The Eastern Diamondback Rattlesnake
(Crotalus adamanteus) is a large heavy bodied pit viper. It has large diamond-shaped
markings outlined that are normally a black to grey color. The diamonds are outlined with white on a brown, gray, yellowish,
or even black background. They have a distinctive rattle at the end of the tail. They also have a light stripe that goes down
on each side of the face. Juvenile Eastern Diamondback’s color pattern is the same
as the adults. They are the largest venomous snake in North America. They can reach lengths
up to and over 8 feet with the largest recorded was at 8ft 3in.
Diamondback Rattlesnake’s habitat includes the longleaf pine/saw palmetto fields, lower coastal plains, sandhill habitat,
and coastal islands with comparable habitat. This snake can often be found near a gopher tortoise colony since they use the
tortoise’s burrow for cover and hibernation. They can also sometimes be found under pieces of tin or crossing the road
in the morning and evening. They have also been found in Pine Plantations where quail and small rodents thrive.
The Eastern Diamondback’s primary food source is rabbits. They will also eat squirrels, cotton rats,
voles, and cotton mice.
Eastern Diamondback Rattlesnake has been coming increasable uncommon. They are endangered
in several states including North Carolina. This snake,
which used to be everywhere in the southeast, population has been decreasing in the last 20 years. One big reason is the hunting
(Rattlesnake Roundup) for these snakes, which still goes out through the southeast. The rattlesnake roundup is when they go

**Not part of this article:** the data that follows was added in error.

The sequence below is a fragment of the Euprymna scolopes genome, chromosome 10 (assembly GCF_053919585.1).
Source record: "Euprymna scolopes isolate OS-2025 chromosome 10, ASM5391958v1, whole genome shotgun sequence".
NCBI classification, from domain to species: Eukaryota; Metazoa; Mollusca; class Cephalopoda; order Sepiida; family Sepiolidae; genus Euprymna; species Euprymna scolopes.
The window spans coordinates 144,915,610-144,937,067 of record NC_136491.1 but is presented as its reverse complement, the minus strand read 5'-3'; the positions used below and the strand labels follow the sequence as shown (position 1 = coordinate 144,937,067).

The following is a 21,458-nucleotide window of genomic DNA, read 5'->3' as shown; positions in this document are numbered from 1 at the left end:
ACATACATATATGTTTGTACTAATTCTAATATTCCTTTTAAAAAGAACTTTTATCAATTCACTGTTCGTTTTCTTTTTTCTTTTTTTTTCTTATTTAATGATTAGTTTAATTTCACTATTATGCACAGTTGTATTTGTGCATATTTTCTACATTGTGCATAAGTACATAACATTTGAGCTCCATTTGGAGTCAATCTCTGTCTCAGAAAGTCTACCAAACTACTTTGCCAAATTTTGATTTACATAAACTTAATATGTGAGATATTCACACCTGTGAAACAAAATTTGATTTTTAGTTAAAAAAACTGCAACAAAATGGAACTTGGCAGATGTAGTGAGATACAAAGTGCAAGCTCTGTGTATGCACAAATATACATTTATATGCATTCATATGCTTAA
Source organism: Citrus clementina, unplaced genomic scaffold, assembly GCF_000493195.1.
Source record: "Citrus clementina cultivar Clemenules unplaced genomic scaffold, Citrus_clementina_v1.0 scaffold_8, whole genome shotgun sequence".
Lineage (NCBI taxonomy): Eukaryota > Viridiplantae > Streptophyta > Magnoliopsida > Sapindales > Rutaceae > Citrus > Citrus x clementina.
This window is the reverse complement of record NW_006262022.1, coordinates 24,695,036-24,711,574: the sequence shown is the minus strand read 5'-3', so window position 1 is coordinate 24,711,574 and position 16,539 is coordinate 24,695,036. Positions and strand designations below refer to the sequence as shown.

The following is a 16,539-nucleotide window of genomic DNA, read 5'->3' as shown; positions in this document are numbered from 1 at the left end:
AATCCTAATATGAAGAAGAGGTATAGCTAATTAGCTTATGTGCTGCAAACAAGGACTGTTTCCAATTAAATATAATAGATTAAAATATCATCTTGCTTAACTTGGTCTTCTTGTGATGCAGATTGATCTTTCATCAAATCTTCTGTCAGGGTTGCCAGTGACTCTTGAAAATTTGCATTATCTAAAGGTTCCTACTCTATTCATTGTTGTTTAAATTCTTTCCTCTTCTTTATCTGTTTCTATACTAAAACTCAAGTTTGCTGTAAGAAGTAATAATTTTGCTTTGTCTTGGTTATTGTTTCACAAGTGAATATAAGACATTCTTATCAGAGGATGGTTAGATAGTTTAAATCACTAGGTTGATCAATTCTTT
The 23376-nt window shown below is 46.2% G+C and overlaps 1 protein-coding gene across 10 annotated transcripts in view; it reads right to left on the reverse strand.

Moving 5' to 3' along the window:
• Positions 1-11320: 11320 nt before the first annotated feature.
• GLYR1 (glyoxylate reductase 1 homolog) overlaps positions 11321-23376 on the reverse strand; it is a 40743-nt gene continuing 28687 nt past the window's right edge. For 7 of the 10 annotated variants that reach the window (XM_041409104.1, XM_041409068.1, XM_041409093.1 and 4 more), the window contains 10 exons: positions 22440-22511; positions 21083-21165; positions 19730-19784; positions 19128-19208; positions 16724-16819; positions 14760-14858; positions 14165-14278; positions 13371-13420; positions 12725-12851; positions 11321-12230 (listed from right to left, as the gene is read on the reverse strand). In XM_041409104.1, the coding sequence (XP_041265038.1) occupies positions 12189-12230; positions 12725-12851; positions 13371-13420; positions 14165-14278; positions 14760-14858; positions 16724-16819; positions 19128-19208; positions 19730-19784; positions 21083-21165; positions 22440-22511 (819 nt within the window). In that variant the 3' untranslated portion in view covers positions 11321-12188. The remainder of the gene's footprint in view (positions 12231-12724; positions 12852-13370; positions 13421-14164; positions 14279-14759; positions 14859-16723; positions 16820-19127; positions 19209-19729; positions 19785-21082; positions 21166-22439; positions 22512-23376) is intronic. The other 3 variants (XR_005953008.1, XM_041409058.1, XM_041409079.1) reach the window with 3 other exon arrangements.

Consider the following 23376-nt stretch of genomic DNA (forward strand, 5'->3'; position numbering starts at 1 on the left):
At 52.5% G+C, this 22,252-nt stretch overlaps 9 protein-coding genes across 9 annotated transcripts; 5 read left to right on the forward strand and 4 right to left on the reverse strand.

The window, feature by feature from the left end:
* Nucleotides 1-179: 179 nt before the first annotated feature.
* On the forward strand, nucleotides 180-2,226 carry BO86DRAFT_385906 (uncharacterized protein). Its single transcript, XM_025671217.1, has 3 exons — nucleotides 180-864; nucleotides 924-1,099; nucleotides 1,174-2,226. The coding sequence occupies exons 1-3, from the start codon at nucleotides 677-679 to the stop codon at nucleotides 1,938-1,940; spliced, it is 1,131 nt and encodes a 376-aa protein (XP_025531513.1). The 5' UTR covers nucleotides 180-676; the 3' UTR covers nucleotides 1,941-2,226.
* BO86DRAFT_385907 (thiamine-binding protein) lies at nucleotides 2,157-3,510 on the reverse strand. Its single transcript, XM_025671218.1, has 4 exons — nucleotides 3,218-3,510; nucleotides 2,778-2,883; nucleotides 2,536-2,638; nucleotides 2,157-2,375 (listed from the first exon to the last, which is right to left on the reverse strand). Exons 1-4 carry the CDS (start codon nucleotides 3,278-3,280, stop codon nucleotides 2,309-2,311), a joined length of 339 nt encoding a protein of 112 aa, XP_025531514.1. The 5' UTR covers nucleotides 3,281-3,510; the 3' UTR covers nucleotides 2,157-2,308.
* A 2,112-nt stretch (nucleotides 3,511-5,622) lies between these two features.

out and catch as many rattlesnakes as possible, and then they will chop their heads in the end and eat them. This is a very
cruel and vicious act. The snake is very secretive, and on only a rare occasion this snake will come across people in the
southern counties of Georgia. This snake
is mostly crepuscular (comes out at dawn and dusk). The reason for this is that its favorite food source, which is rabbits,
are out at this time too. They are almost strictly are found out during Daylight unlike their close cousin the Timber/Canebrake
Rattlesnake (Crotalus horridus). The Eastern Diamondback hibernates through winter
except for the portion of Southern Florida which stays warm year round. In spring they can
be found right next to Stump holes which they hibernate in during winter. Also they can also be found near Gopher Tortoise
holes where they all hibernate in winter. They can be found occasionally around the borders of swamps where there is a Saw
Palmetto. Okefenokee Swamp is a place like that.